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Globalization of Technology: International Perspectives the first things out of the box are often computers. Terminals and graphic workstations give access to the released design documentation. Paper plotting, to the degree required, will be done at the job site. These computers provide communications links with the engineering office, the client, and relevant vendors or fabricators. Over time, the establishment of computer information networks will become a key start-up activity at construction sites, since it will be a crucial part of the construction management process. The size of the skilled labor force required at the job site will continue to shrink as machines are used for more complicated tasks and to help manage site logistics. However, the people still needed will have to have higher skill levels to operate more complex devices. The required training process will place significant demands on the construction management staff. The impacts of continued technological change on quality control practices in the construction sector must also be considered. For example, with more accurate robotic machines, we may see dramatic changes in two areas: reduced need to check certain construction devices that already have imbedded high reliability, and the availability of machines that improve the quality-checking process itself. All of these developments reinforce the emphasis the constructor must place on the reliability of the completed construction project. As capital costs rise along with such production costs as labor, raw materials, and energy, increased emphasis is placed on plant availability, a measure of the project’s reliability. From an administrative standpoint, the proper management of change orders for a job already under way has always been a difficult task for the contractor, with often frustrating results for the entire project team. Improvements in information handling will include the gradual automation of much of the change order process, resulting in smoother activity on the project, savings in time and money, and added flexibility for the owner of the facility. All of these developments point to the need for construction management personnel—especially site managers—who are able to marshal new technology and apply it effectively in an environment that historically has been less than progressive. Complex issues such as trade union practices and the inertia of field engineers and superintendents must be addressed. Restrictive craft union work rules and jurisdictional disputes have contributed to the steady advancement of the nonunion movement. The application of robots, advanced modularization, and other new construction techniques and methods will be successful only if craft labor and its leadership make a quantum jump in acceptance of new technology. Similarly, site management must plan the transition carefully to ensure that a positive “make-it-happen” attitude exists among both craft and supervisory staffs. If these new techniques are to be effective, they will require a level of organization and discipline seldom seen on a construction site. Thus, management must be skilled both in the assimilation of new technology and in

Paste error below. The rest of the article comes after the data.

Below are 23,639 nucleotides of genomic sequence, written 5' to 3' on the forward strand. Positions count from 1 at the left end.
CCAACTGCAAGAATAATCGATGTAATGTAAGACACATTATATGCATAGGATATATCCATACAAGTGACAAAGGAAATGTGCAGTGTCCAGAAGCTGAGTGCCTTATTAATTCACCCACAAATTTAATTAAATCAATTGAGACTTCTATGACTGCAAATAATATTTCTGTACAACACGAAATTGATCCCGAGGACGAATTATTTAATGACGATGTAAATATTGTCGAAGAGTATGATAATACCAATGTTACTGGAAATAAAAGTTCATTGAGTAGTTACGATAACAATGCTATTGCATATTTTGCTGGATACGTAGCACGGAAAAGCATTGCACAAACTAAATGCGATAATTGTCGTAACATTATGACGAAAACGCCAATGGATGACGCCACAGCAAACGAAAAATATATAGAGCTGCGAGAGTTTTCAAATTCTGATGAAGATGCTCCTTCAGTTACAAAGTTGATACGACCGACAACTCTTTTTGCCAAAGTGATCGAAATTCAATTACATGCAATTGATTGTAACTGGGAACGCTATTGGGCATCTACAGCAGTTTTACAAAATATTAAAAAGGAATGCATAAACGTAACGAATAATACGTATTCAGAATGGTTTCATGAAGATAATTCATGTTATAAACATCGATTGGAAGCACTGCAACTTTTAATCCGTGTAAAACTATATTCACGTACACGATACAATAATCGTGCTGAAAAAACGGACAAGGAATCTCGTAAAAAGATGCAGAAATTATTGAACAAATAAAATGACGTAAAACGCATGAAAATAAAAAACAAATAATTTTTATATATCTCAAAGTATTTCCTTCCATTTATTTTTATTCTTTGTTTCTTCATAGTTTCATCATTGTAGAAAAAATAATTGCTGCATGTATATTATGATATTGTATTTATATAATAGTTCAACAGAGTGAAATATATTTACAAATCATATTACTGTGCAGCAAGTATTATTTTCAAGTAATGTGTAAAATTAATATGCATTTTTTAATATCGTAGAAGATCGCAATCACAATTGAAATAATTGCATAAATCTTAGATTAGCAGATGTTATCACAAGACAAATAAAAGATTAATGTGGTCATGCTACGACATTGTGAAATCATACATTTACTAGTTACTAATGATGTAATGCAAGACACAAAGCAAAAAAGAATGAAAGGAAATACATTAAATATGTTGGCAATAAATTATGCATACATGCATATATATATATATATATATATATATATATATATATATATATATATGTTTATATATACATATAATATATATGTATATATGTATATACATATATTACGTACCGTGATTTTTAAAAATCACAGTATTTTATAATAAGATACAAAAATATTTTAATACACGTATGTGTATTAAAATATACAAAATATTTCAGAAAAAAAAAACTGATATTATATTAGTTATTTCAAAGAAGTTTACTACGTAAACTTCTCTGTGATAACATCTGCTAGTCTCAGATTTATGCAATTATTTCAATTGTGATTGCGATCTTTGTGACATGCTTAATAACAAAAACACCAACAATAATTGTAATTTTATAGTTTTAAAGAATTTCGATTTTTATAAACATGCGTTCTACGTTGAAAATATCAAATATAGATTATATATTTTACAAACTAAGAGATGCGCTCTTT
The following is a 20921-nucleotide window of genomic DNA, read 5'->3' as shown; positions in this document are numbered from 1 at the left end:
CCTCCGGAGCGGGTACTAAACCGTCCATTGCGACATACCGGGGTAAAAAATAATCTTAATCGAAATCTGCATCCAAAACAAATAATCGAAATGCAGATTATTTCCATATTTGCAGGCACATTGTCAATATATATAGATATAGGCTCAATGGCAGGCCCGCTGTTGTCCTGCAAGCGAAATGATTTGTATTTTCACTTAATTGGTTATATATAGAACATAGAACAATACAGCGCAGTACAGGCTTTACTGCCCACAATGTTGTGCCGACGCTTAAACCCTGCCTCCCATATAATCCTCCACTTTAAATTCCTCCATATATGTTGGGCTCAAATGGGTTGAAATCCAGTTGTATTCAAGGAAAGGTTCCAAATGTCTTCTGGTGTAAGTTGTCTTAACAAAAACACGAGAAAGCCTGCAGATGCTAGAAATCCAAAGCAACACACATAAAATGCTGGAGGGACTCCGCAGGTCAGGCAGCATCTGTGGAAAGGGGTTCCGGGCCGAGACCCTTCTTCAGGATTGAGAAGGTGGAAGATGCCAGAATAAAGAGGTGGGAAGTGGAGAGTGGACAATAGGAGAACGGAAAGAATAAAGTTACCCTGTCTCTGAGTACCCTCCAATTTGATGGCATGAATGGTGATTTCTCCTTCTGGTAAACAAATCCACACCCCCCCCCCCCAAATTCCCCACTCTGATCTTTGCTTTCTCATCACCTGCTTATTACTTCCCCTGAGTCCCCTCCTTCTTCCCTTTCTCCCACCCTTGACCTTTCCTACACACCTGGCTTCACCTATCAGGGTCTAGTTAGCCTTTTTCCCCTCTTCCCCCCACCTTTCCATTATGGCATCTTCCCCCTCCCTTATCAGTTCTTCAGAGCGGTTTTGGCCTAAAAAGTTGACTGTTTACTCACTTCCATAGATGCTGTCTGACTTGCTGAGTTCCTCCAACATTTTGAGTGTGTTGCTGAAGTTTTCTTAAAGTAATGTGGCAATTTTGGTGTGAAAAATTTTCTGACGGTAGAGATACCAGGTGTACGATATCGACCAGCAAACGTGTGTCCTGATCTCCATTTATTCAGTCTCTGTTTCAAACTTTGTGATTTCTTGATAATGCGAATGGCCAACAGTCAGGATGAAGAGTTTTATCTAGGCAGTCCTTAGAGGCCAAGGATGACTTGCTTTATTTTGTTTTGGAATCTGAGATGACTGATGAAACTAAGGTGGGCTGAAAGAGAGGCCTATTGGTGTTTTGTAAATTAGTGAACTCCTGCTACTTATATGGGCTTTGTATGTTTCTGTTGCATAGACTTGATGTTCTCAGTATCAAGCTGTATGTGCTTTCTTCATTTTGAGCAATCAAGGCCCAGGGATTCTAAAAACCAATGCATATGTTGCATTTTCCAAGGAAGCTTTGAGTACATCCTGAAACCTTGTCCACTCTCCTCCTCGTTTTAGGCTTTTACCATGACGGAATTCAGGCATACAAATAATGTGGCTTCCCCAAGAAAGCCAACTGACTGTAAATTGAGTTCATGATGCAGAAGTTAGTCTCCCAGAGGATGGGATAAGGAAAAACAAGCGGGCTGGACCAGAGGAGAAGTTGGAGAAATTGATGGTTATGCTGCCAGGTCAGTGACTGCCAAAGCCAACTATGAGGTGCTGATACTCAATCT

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Globalization of Technology: International Perspectives the handling of the human factors issues arising from this technology. The challenge is significant and will require training in disparate fields including production control and human relations. The task is manageable, but past problems with the adaptation of limited technological advancements in the construction sector suggest that this issue may be the most difficult of all. THE IMPACT OF TECHNOLOGY ON CONSTRUCTION MARKETS Since before the building of the Pyramids, a fundamental business relationship has existed in the construction sector among the owner, the designer, the material supplier, and the builder. Technological change cannot destroy this relationship, but it will continue to cause subtle alterations in the patterns that characterize it. In particular, the increased capability to catalog and manipulate knowledge will enhance the role of those owners who become more involved in the study of options available to them. Further, the global availability of basic design-build capability will permit tighter competition on a technical level for conventional construction projects. The so-called first-of-a-kind projects involving sophisticated custom design and construction will still require specialized capabilities, and firms will meet these requirements using advanced tools and techniques. In the widest sense, construction itself will feel the impact from several continuing global trends: (1) a shift toward more decentralized market activity with more players, both large and small; and (2) increasing access throughout the world to more information about basic human needs such as food storage and sanitation, particularly in developing countries. The point here is that as knowledge is disseminated more broadly and deeply into global society, there will be increasing understanding of both the need for facilities that satisfy basic human needs and the knowledge of how these facilities can be built simply and cheaply. Technology is changing the nature and shape of the markets served by the construction sector, just as it is changing specific activities in the construction process. One of the most obvious of these changes is the addition of new markets because of technological progress in general. Two examples are the so-called clean rooms required for the assembly of complex electronic components, and the gradual expansion of construction work related to the containment and disposal of toxic wastes. The design and construction of facilities for innovative sources of energy is an ongoing challenge. Extraterrestrial activity—construction in outer space—motivates unusual solutions and creates new possibilities. The more prosaic but no less important requirements of infrastructure replacement, such as underground urban utilities, call for extensive application of new construction capabilities to minimize costs and disruptions. Further, to the extent that technology allows a wider range of